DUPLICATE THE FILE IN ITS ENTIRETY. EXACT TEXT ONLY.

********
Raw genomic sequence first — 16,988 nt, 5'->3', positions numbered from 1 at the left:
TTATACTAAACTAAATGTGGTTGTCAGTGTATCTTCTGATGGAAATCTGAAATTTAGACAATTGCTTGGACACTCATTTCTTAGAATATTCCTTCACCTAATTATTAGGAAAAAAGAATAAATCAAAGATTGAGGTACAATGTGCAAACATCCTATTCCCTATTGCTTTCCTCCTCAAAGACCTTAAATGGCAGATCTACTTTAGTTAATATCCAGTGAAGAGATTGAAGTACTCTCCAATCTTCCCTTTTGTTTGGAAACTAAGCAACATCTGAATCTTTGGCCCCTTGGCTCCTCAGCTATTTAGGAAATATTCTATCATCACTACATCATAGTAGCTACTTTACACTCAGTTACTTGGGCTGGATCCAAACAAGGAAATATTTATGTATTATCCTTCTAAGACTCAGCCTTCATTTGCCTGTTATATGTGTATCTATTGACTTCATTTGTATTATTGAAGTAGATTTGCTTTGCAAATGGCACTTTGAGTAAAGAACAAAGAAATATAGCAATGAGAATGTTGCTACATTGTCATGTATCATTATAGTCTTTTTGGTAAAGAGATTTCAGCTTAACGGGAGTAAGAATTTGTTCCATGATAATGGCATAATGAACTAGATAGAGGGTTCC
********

Raw genomic sequence first — 16,988 nt, 5'->3', positions numbered from 1 at the left:
TTATACTAAACTAAATGTGGTTGTCAGTGTATCTTCTGATGGAAATCTGAAATTTAGACAATTGCTTGGACACTCATTTCTTAGAATATTCCTTCACCTAATTATTAGGAAAAAAGAATAAATCAAAGATTGAGGTACAATGTGCAAACATCCTATTCCCTATTGCTTTCCTCCTCAAAGACCTTAAATGGCAGATCTACTTTAGTTAATATCCAGTGAAGAGATTGAAGTACTCTCCAATCTTCCCTTTTGTTTGGAAACTAAGCAACATCTGAATCTTTGGCCCCTTGGCTCCTCAGCTATTTAGGAAATATTCTATCATCACTACATCATAGTAGCTACTTTACACTCAGTTACTTGGGCTGGATCCAAACAAGGAAATATTTATGTATTATCCTTCTAAGACTCAGCCTTCATTTGCCTGTTATATGTGTATCTATTGACTTCATTTGTATTATTGAAGTAGATTTGCTTTGCAAATGGCACTTTGAGTAAAGAACAAAGAAATATAGCAATGAGAATGTTGCTACATTGTCATGTATCATTATAGTCTTTTTGGTAAAGAGATTTCAGCTTAACGGGAGTAAGAATTTGTTCCATGATAATGGCATAATGAACTAGATAGAGGGTTCC